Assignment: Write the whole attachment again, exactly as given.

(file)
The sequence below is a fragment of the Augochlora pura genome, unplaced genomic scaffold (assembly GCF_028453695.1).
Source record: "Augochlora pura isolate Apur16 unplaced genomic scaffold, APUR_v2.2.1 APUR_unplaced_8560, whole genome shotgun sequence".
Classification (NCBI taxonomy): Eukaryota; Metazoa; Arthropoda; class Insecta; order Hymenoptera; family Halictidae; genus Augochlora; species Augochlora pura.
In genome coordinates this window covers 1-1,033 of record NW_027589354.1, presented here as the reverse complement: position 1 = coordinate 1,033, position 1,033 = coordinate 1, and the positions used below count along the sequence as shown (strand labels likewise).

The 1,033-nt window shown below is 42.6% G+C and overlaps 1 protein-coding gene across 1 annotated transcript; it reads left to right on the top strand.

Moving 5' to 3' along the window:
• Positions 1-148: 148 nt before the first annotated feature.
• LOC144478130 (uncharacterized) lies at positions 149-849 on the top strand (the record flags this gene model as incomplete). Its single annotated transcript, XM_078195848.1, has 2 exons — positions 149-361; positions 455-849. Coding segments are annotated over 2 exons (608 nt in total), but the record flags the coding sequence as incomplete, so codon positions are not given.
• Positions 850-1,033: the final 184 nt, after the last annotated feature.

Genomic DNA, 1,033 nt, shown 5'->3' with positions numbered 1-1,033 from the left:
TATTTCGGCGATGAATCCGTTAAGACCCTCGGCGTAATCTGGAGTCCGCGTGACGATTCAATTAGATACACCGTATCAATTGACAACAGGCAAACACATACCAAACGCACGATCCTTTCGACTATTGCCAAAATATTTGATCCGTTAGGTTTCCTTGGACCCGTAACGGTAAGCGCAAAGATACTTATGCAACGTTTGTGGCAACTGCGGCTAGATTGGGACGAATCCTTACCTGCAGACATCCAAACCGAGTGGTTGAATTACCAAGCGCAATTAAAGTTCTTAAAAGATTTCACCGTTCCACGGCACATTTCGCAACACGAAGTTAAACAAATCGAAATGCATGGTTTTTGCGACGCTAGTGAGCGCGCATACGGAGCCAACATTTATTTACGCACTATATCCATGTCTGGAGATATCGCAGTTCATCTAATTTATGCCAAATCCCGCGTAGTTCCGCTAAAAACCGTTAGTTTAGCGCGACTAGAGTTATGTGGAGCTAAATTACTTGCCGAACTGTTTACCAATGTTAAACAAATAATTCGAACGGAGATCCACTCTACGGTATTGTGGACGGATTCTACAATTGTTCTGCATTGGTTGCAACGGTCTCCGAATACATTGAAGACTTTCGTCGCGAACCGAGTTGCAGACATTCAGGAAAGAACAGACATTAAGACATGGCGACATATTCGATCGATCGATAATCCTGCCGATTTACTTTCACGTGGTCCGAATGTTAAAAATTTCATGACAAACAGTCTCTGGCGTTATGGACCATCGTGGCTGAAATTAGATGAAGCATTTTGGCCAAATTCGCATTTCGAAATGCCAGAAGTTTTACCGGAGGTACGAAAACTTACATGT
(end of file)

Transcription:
The sequence below is a fragment of the Augochlora pura genome, unplaced genomic scaffold (assembly GCF_028453695.1).
Source record: "Augochlora pura isolate Apur16 unplaced genomic scaffold, APUR_v2.2.1 APUR_unplaced_8560, whole genome shotgun sequence".
Classification (NCBI taxonomy): Eukaryota; Metazoa; Arthropoda; class Insecta; order Hymenoptera; family Halictidae; genus Augochlora; species Augochlora pura.
In genome coordinates this window covers 1-1,033 of record NW_027589354.1, presented here as the reverse complement: position 1 = coordinate 1,033, position 1,033 = coordinate 1, and the positions used below count along the sequence as shown (strand labels likewise).

The 1,033-nt window shown below is 42.6% G+C and overlaps 1 protein-coding gene across 1 annotated transcript; it reads left to right on the top strand.

Moving 5' to 3' along the window:
• Positions 1-148: 148 nt before the first annotated feature.
• LOC144478130 (uncharacterized) lies at positions 149-849 on the top strand (the record flags this gene model as incomplete). Its single annotated transcript, XM_078195848.1, has 2 exons — positions 149-361; positions 455-849. Coding segments are annotated over 2 exons (608 nt in total), but the record flags the coding sequence as incomplete, so codon positions are not given.
• Positions 850-1,033: the final 184 nt, after the last annotated feature.

Genomic DNA, 1,033 nt, shown 5'->3' with positions numbered 1-1,033 from the left:
TATTTCGGCGATGAATCCGTTAAGACCCTCGGCGTAATCTGGAGTCCGCGTGACGATTCAATTAGATACACCGTATCAATTGACAACAGGCAAACACATACCAAACGCACGATCCTTTCGACTATTGCCAAAATATTTGATCCGTTAGGTTTCCTTGGACCCGTAACGGTAAGCGCAAAGATACTTATGCAACGTTTGTGGCAACTGCGGCTAGATTGGGACGAATCCTTACCTGCAGACATCCAAACCGAGTGGTTGAATTACCAAGCGCAATTAAAGTTCTTAAAAGATTTCACCGTTCCACGGCACATTTCGCAACACGAAGTTAAACAAATCGAAATGCATGGTTTTTGCGACGCTAGTGAGCGCGCATACGGAGCCAACATTTATTTACGCACTATATCCATGTCTGGAGATATCGCAGTTCATCTAATTTATGCCAAATCCCGCGTAGTTCCGCTAAAAACCGTTAGTTTAGCGCGACTAGAGTTATGTGGAGCTAAATTACTTGCCGAACTGTTTACCAATGTTAAACAAATAATTCGAACGGAGATCCACTCTACGGTATTGTGGACGGATTCTACAATTGTTCTGCATTGGTTGCAACGGTCTCCGAATACATTGAAGACTTTCGTCGCGAACCGAGTTGCAGACATTCAGGAAAGAACAGACATTAAGACATGGCGACATATTCGATCGATCGATAATCCTGCCGATTTACTTTCACGTGGTCCGAATGTTAAAAATTTCATGACAAACAGTCTCTGGCGTTATGGACCATCGTGGCTGAAATTAGATGAAGCATTTTGGCCAAATTCGCATTTCGAAATGCCAGAAGTTTTACCGGAGGTACGAAAACTTACATGT